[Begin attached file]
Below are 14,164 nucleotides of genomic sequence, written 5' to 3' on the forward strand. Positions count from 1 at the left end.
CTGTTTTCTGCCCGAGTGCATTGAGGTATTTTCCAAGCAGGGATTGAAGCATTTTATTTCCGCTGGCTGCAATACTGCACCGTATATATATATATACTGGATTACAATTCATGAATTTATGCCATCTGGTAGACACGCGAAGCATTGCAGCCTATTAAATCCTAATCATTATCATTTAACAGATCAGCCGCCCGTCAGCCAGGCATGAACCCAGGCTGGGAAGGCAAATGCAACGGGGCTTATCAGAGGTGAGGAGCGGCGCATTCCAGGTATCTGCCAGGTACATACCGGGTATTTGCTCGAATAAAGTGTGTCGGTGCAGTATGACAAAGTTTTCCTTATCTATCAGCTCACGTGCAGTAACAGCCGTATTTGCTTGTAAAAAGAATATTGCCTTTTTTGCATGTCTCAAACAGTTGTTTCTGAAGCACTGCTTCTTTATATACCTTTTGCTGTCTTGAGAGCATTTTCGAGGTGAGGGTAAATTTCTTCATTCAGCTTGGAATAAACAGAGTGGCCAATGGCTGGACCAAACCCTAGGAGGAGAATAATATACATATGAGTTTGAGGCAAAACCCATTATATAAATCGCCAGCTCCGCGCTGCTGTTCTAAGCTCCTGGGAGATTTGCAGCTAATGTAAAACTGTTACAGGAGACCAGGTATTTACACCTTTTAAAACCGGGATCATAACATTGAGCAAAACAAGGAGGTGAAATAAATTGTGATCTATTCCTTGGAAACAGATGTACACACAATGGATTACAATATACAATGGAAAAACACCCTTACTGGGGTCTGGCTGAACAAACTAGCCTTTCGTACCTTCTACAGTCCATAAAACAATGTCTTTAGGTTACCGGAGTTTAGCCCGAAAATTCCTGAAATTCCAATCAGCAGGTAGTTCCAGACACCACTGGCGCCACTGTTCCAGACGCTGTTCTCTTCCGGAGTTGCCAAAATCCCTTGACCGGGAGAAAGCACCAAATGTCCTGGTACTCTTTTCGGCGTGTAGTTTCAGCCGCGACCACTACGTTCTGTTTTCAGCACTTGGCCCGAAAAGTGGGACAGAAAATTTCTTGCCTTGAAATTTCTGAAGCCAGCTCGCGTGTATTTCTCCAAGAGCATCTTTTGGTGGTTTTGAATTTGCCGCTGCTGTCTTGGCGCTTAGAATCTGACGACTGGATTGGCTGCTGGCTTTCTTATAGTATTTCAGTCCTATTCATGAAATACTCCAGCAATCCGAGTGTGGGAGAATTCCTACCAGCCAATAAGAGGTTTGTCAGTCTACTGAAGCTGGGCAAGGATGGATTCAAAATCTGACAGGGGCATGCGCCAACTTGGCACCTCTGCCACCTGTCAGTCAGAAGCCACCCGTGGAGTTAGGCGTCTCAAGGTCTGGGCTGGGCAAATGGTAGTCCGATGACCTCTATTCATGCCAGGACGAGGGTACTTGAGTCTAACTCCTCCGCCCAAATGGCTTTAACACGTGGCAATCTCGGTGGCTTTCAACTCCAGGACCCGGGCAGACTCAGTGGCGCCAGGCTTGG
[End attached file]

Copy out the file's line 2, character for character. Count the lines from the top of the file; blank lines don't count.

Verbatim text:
CTGTTTTCTGCCCGAGTGCATTGAGGTATTTTCCAAGCAGGGATTGAAGCATTTTATTTCCGCTGGCTGCAATACTGCACCGTATATATATATATACTGGATTACAATTCATGAATTTATGCCATCTGGTAGACACGCGAAGCATTGCAGCCTATTAAATCCTAATCATTATCATTTAACAGATCAGCCGCCCGTCAGCCAGGCATGAACCCAGGCTGGGAAGGCAAATGCAACGGGGCTTATCAGAGGTGAGGAGCGGCGCATTCCAGGTATCTGCCAGGTACATACCGGGTATTTGCTCGAATAAAGTGTGTCGGTGCAGTATGACAAAGTTTTCCTTATCTATCAGCTCACGTGCAGTAACAGCCGTATTTGCTTGTAAAAAGAATATTGCCTTTTTTGCATGTCTCAAACAGTTGTTTCTGAAGCACTGCTTCTTTATATACCTTTTGCTGTCTTGAGAGCATTTTCGAGGTGAGGGTAAATTTCTTCATTCAGCTTGGAATAAACAGAGTGGCCAATGGCTGGACCAAACCCTAGGAGGAGAATAATATACATATGAGTTTGAGGCAAAACCCATTATATAAATCGCCAGCTCCGCGCTGCTGTTCTAAGCTCCTGGGAGATTTGCAGCTAATGTAAAACTGTTACAGGAGACCAGGTATTTACACCTTTTAAAACCGGGATCATAACATTGAGCAAAACAAGGAGGTGAAATAAATTGTGATCTATTCCTTGGAAACAGATGTACACACAATGGATTACAATATACAATGGAAAAACACCCTTACTGGGGTCTGGCTGAACAAACTAGCCTTTCGTACCTTCTACAGTCCATAAAACAATGTCTTTAGGTTACCGGAGTTTAGCCCGAAAATTCCTGAAATTCCAATCAGCAGGTAGTTCCAGACACCACTGGCGCCACTGTTCCAGACGCTGTTCTCTTCCGGAGTTGCCAAAATCCCTTGACCGGGAGAAAGCACCAAATGTCCTGGTACTCTTTTCGGCGTGTAGTTTCAGCCGCGACCACTACGTTCTGTTTTCAGCACTTGGCCCGAAAAGTGGGACAGAAAATTTCTTGCCTTGAAATTTCTGAAGCCAGCTCGCGTGTATTTCTCCAAGAGCATCTTTTGGTGGTTTTGAATTTGCCGCTGCTGTCTTGGCGCTTAGAATCTGACGACTGGATTGGCTGCTGGCTTTCTTATAGTATTTCAGTCCTATTCATGAAATACTCCAGCAATCCGAGTGTGGGAGAATTCCTACCAGCCAATAAGAGGTTTGTCAGTCTACTGAAGCTGGGCAAGGATGGATTCAAAATCTGACAGGGGCATGCGCCAACTTGGCACCTCTGCCACCTGTCAGTCAGAAGCCACCCGTGGAGTTAGGCGTCTCAAGGTCTGGGCTGGGCAAATGGTAGTCCGATGACCTCTATTCATGCCAGGACGAGGGTACTTGAGTCTAACTCCTCCGCCCAAATGGCTTTAACACGTGGCAATCTCGGTGGCTTTCAACTCCAGGACCCGGGCAGACTCAGTGGCGCCAGGCTTGG